The unrest and uncertainty over what protesters might do — or what actions China might take — is leading some within Australia’s 100,000-strong expat community to question whether the city is still safe.
But Australian citizen Daniel, who classifies himself as a peaceful middle-class professional, joined the demonstrations in June and has continued to show his support for the movement.
“In Australia we have proper democracy but in Hong Kong, democracy is being slowly eroded away and I’ll try to do whatever I can to try and help the cause,” he said.
“I’ve been taking part in most of the rallies and the unlawful assemblies.”
Hong Kong’s property tycoons are hurting, the share market is tanking and the tourism sector has taken a beating as the pro-democracy movement continues to strangle the city.
The idea of violence as a legitimate form of political expression, hand-in-hand with peaceful protest, is becoming increasingly mainstream in the evolving tactics of a decentralised pro-democracy movement.
“The peaceful protests didn’t get anywhere, so people feel they have to take some more extreme measures and I understand that,” Daniel said.
He does not believe peaceful protests will get the attention of the Chinese communist party.
“You need something extreme to bring Hong Kong to a standstill, or to destroy Hong Kong’s economy for China to say ‘we don’t want a stake in Hong Kong’ and back off,” he said.
Born and raised in Western Australia, the financial sector worker is the same age as the twenty-somethings taking to the streets, allowing him to sympathise with their cause for a democratic future.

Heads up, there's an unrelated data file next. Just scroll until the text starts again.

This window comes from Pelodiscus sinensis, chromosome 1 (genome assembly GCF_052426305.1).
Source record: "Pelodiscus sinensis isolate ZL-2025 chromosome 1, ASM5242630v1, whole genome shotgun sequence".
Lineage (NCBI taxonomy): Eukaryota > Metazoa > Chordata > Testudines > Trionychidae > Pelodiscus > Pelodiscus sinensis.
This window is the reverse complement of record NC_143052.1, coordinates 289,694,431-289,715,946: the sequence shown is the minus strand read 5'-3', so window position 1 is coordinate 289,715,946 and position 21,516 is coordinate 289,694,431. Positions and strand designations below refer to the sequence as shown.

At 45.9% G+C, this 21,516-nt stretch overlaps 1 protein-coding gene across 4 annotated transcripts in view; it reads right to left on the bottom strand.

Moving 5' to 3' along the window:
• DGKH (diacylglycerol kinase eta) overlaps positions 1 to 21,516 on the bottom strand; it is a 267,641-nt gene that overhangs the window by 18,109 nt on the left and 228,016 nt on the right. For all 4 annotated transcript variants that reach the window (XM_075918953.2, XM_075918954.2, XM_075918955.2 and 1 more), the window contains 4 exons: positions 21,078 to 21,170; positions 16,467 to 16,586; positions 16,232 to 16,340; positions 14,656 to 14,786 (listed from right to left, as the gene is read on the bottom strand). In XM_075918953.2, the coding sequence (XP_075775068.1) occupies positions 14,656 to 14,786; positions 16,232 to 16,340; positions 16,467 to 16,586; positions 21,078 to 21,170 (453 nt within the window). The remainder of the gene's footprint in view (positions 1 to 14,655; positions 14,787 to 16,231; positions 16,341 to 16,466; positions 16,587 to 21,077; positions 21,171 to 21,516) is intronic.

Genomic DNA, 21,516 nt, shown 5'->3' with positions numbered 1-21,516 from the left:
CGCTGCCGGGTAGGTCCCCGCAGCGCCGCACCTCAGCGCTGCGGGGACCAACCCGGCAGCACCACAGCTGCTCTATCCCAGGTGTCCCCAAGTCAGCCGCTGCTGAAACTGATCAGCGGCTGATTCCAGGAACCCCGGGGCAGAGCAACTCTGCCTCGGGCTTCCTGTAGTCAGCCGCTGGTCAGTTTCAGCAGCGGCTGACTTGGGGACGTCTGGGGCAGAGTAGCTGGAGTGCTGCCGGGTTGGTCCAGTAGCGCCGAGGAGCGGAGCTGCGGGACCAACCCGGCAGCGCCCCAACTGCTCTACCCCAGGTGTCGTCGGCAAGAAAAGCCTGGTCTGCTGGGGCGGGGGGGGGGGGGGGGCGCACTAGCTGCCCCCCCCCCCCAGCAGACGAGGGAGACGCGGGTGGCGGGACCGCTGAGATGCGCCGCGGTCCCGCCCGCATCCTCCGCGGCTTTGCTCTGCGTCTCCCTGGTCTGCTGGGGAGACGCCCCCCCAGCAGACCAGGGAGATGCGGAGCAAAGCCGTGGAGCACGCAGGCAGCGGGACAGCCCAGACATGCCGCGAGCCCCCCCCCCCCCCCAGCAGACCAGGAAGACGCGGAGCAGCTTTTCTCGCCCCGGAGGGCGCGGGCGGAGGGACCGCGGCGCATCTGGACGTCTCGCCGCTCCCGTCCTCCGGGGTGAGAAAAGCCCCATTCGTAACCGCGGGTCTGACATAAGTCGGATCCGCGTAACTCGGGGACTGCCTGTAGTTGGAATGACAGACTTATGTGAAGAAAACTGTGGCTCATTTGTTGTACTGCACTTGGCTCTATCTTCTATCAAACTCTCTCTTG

Despite having the safety of an Australian passport, the ABC cannot reveal Daniel’s full identity, because his support for the movement puts him at risk of being detained when he travels to the mainland for work.
“There are cameras everywhere. If China wants to identify you, it can,” he explained.
“Last week there were some police dressing up as protesters and the suspicion is, they are Chinese police. That just adds to the terror that Chinese police are coming down to Hong Kong to clear the protests.”
The protesters sport full battle-ready gear of hard hats, gas masks and protective clothing.
As the ABC followed Daniel at one of the protest rallies, he nervously looked around and frequently glanced up at the surrounding high-rise buildings, telling us there are security cameras capturing our every move.
“These cameras have 5G technology and do facial recognition. The government says it’s to monitor traffic, but I think it’s a load of bullshit,” Daniel said.
“People are covering their faces because they’re scared that one day if China does overtake Hong Kong, they’ll have to pay for their actions.”
Reports have emerged in recent weeks that those crossing the Hong Kong-China border have had their phones checked for materials related to the protests.
“We have heard stories of immigration searching through phones and if they find any anti-Chinese messages, they will lock you up and even take you to one of those brainwashing detention camps,” he said.
Good for you, mate. You’re an inspiration. But let’s not forget that there is every chance that UQ, UTS and Curtin are collaborating in your apprehension.
It’s time we launch a royal commission into university corruption. Initiate a federal ICAC. Seek to diversify trade risk. Cut immigration and deepen ties with the US and like-minded democracies.
You know, actually fight for our democracy for our kids.